• ImNotxLaYN says:

          Comment of the year.

        • Tom R says:

          “an over weight, poor performing, poor handling effort that Polaris cheaped out on.”

          I do not see these sentiments described in the article above. So, is the reviewer of this bike lying or just incompetent?

          • mickey says:

            Tom again, the reviewer may find this bikes weight and performance etc acceptable..”I” find this bikes weight and performance acceptable … but if they make it into a standard by just putting on longer suspension and a different seat, the “readership” of this forum will NOT find it acceptable.

            Need an example? Read the comments on the CB1100..the rap from this croowd..too heavy (540 pounds in std trim 570 in dlx trim), not enough hp (87) and torque (65 ft lbs from 2500-5000 rpms), not enough gas capacity (3.9 std trim 4.7 in Dlx trim), not fast enough (11.87 in 1/4 mi) costs too much (around $10K in std trim 11K in dlx trim), Honda “cheaped out” (barely adjustable suspension), even though imo the CB1100 is a GREAT motorcycle. It is a common theme around here.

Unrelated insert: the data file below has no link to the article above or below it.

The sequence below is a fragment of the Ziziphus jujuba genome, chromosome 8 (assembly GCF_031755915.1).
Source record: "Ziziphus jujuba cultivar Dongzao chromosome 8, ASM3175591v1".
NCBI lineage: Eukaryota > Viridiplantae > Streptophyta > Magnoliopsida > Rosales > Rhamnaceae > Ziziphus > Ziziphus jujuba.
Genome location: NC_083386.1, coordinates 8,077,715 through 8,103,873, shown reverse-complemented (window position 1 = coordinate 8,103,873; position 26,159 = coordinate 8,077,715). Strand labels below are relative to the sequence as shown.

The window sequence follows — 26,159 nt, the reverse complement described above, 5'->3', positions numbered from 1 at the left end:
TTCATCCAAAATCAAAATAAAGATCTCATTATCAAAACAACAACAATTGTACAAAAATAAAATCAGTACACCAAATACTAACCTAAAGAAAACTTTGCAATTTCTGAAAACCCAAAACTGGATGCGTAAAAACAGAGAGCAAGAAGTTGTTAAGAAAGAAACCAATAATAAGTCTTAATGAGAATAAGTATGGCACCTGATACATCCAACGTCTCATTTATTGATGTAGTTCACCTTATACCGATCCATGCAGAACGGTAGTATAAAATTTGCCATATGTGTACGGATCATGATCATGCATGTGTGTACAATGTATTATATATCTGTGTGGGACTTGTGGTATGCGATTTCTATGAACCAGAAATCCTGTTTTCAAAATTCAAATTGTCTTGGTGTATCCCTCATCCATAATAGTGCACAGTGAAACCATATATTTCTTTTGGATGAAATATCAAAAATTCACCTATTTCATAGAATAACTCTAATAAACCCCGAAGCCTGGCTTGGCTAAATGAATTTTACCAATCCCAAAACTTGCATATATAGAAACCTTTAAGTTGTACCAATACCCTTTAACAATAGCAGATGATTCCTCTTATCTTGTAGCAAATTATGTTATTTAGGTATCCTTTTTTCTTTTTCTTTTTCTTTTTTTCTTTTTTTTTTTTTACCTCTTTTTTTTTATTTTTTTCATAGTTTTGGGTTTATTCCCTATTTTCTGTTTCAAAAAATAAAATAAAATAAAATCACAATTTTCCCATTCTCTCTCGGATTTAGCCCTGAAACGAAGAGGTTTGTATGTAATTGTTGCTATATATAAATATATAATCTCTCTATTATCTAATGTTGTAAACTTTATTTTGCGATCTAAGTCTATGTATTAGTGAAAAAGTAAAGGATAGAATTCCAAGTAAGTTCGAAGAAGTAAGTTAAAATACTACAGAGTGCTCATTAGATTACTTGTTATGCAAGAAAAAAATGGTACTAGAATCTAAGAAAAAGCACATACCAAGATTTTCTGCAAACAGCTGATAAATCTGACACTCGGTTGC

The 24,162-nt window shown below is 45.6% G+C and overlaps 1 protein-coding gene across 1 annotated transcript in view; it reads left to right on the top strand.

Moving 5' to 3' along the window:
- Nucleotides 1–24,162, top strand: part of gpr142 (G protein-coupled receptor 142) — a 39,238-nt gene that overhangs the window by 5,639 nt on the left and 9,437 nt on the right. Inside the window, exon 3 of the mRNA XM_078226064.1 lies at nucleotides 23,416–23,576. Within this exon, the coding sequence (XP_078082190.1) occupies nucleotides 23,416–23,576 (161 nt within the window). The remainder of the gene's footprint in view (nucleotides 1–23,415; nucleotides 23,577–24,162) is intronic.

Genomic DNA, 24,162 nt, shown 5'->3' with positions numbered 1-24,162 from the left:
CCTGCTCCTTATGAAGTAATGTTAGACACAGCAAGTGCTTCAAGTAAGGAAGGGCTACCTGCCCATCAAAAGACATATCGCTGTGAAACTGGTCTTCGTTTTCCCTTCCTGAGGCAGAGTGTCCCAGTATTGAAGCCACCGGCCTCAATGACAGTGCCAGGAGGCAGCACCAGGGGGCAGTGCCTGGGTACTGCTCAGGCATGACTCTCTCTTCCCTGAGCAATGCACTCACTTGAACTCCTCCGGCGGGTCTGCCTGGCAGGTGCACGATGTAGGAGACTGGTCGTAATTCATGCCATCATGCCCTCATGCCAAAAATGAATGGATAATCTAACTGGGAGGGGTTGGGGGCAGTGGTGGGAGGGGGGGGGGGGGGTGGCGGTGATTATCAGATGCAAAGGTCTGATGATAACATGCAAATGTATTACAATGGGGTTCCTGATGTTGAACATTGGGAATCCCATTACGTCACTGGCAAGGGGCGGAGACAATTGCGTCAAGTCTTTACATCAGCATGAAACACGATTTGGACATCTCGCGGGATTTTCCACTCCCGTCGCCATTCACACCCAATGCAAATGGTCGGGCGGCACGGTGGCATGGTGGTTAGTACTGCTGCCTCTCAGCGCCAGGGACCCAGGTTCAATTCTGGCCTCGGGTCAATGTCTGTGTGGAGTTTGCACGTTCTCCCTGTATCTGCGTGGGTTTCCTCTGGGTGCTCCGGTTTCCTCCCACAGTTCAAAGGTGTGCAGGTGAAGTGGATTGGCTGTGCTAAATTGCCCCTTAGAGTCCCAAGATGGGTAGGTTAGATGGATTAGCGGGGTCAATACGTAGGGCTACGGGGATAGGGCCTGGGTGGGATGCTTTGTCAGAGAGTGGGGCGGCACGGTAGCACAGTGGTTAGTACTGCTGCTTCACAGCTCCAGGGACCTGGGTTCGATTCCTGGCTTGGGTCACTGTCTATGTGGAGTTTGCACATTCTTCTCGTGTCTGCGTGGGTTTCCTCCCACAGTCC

If a new Polaris Standard doesn’t have better numbers than the CB1100, it will be panned by this crowd.

        • Scott says:

          These numbers are NOT hard to attain in the year 2016. If Polaris really has the intent to produce a performance standard, it must hit these numbers at the least, or it will be panned – not just here but everywhere.